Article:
Not only were they relying on the Chilean government for supplies, but they also relied heavily on tourists coming to the island.


It became very clear, very quickly during the pandemic that the residents of the island had “gone the wrong direction” over the years. Becoming more self-sufficient was something the government required to be done as soon as possible.

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“We were wrong, we were going in the wrong direction and the pandemic made us realize that,” Mayor Edmonds Paoa explained. “We came to the conclusion that tourism had blinded us. We were being a bit hypocritical by telling what the island was about without actually living it ourselves.”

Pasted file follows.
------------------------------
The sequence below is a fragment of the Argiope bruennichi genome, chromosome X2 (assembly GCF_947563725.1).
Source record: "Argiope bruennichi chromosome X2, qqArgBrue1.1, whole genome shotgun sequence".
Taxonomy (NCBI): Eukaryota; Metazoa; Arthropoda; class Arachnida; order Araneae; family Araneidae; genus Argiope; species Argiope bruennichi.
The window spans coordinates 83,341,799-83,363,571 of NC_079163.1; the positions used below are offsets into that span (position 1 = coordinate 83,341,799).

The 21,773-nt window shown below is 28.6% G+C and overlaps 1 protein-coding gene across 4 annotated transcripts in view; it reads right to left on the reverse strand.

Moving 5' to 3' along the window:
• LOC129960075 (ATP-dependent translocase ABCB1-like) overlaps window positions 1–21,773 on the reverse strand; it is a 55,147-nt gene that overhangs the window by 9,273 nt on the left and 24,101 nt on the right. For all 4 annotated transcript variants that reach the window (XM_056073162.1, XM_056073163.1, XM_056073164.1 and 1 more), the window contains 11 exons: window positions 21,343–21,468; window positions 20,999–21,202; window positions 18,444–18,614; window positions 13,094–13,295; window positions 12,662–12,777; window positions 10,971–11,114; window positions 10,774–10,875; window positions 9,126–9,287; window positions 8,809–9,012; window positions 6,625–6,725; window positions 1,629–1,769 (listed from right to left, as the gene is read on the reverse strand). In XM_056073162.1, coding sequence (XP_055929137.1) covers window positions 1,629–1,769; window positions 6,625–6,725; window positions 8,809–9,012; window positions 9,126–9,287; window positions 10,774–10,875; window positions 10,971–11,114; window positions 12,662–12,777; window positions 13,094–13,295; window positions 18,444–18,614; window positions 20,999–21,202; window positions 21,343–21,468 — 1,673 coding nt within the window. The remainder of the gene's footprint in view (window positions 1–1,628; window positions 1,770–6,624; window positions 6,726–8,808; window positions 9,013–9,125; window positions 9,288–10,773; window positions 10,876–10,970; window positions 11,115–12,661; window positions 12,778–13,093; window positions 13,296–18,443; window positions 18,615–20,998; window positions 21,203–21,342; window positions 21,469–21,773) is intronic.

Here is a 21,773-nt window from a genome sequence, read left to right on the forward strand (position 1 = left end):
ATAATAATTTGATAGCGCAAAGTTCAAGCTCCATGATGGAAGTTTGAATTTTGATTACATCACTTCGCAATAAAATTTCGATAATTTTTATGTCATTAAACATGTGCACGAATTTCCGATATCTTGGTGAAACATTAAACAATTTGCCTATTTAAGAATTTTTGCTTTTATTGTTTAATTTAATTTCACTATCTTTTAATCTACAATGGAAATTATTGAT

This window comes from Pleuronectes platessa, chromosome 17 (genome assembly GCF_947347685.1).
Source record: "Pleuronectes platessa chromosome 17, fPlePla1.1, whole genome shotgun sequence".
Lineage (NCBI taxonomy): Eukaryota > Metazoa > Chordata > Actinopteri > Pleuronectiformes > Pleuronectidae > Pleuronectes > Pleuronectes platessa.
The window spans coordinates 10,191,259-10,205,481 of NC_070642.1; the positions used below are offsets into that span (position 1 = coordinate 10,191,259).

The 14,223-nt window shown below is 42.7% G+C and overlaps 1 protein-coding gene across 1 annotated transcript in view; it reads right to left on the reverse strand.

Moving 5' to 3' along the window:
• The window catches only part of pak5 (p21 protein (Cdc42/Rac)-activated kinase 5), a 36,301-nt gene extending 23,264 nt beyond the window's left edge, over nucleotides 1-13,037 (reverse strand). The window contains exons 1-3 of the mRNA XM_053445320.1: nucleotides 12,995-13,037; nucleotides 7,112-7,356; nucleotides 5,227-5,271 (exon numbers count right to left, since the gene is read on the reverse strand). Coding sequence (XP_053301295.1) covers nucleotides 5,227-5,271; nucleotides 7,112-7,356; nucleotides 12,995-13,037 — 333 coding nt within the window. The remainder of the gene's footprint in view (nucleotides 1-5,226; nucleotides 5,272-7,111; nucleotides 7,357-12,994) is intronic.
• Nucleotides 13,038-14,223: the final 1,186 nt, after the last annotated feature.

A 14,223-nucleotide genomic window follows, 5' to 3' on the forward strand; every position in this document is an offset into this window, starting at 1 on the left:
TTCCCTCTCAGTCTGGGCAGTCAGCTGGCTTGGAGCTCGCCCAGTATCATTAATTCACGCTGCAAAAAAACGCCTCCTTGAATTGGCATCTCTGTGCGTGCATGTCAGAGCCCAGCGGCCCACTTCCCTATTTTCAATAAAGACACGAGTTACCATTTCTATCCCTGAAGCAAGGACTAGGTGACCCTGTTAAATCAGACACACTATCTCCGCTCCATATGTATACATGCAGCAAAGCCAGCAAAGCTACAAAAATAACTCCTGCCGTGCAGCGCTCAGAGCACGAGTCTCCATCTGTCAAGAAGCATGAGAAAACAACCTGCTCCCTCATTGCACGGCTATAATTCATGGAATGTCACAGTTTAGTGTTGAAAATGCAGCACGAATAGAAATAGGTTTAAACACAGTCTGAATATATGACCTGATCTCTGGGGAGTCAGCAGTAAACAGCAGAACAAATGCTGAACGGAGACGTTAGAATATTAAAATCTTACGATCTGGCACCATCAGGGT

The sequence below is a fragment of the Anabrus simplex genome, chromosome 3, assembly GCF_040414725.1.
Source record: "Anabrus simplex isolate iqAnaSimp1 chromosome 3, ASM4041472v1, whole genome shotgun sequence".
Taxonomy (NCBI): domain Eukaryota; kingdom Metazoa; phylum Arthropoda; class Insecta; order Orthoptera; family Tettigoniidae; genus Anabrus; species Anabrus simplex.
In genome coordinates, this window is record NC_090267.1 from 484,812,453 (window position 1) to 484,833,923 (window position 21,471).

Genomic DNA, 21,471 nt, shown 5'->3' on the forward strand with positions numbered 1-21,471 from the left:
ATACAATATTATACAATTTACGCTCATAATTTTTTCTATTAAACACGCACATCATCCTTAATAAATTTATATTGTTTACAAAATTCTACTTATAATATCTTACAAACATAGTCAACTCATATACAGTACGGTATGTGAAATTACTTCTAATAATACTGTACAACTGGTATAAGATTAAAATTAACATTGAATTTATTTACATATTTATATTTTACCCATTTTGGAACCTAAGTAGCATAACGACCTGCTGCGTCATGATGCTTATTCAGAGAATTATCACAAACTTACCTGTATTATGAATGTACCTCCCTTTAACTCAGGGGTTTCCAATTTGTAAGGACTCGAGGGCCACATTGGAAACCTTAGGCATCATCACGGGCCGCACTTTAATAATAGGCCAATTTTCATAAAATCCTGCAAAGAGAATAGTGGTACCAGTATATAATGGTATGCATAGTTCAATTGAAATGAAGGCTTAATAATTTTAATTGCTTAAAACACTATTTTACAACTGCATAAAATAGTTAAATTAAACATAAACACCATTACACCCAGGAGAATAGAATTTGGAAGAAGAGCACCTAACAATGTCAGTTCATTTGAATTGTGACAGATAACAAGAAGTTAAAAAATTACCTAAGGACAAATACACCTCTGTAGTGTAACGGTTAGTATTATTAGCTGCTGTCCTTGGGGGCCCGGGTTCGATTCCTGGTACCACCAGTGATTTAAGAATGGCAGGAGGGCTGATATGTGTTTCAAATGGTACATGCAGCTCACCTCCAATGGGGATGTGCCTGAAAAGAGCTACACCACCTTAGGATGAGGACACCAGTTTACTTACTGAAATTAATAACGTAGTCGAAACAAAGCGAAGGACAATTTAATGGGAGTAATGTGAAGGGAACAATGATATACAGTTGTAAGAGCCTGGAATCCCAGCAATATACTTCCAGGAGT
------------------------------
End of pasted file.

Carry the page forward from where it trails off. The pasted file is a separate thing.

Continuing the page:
Because of this, sustainability has become the bar to be achieved on Easter Island. Something that can already be seen by crops that are being served in the restaurants around the island, rather than requiring supplies from Chile to make a menu for tourists to enjoy.


Excess crops are also being given to charities around the island to help residents who need some assistance as they get back on their feet.

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Preservation Of Archeological Heritage Became Important To Residents Of Easter Island

Residents want to protect the moai, regardless of how it affects tourists

Sunrise over Easter Island
Photo by Antonio Sánchez on Unsplash

Sunrise over Easter Island